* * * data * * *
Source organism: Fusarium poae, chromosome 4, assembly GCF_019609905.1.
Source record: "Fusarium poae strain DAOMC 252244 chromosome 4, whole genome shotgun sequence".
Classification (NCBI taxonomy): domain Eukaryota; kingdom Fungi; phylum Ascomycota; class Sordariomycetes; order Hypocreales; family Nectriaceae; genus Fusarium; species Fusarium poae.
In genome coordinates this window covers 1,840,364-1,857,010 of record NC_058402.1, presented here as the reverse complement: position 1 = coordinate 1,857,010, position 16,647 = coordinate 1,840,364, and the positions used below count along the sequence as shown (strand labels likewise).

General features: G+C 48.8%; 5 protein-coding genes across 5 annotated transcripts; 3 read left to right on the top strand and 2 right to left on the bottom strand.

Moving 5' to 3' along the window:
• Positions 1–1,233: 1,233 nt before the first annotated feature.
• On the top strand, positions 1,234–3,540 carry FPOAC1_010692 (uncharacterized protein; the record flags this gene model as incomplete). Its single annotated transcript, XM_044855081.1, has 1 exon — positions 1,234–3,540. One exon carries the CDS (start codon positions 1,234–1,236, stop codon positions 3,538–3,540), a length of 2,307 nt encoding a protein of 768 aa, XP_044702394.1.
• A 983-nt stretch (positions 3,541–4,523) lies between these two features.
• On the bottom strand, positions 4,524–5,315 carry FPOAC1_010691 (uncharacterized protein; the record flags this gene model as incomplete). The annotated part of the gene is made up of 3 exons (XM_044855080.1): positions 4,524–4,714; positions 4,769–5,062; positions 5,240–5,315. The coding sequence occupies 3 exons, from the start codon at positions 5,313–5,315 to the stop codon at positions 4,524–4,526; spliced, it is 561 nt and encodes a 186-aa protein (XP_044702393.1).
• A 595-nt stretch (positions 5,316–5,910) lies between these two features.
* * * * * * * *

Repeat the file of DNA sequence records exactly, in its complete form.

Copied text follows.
Source organism: Fusarium poae, chromosome 4, assembly GCF_019609905.1.
Source record: "Fusarium poae strain DAOMC 252244 chromosome 4, whole genome shotgun sequence".
Classification (NCBI taxonomy): domain Eukaryota; kingdom Fungi; phylum Ascomycota; class Sordariomycetes; order Hypocreales; family Nectriaceae; genus Fusarium; species Fusarium poae.
In genome coordinates this window covers 1,840,364-1,857,010 of record NC_058402.1, presented here as the reverse complement: position 1 = coordinate 1,857,010, position 16,647 = coordinate 1,840,364, and the positions used below count along the sequence as shown (strand labels likewise).

General features: G+C 48.8%; 5 protein-coding genes across 5 annotated transcripts; 3 read left to right on the top strand and 2 right to left on the bottom strand.

Moving 5' to 3' along the window:
• Positions 1–1,233: 1,233 nt before the first annotated feature.
• On the top strand, positions 1,234–3,540 carry FPOAC1_010692 (uncharacterized protein; the record flags this gene model as incomplete). Its single annotated transcript, XM_044855081.1, has 1 exon — positions 1,234–3,540. One exon carries the CDS (start codon positions 1,234–1,236, stop codon positions 3,538–3,540), a length of 2,307 nt encoding a protein of 768 aa, XP_044702394.1.
• A 983-nt stretch (positions 3,541–4,523) lies between these two features.
• On the bottom strand, positions 4,524–5,315 carry FPOAC1_010691 (uncharacterized protein; the record flags this gene model as incomplete). The annotated part of the gene is made up of 3 exons (XM_044855080.1): positions 4,524–4,714; positions 4,769–5,062; positions 5,240–5,315. The coding sequence occupies 3 exons, from the start codon at positions 5,313–5,315 to the stop codon at positions 4,524–4,526; spliced, it is 561 nt and encodes a 186-aa protein (XP_044702393.1).
• A 595-nt stretch (positions 5,316–5,910) lies between these two features.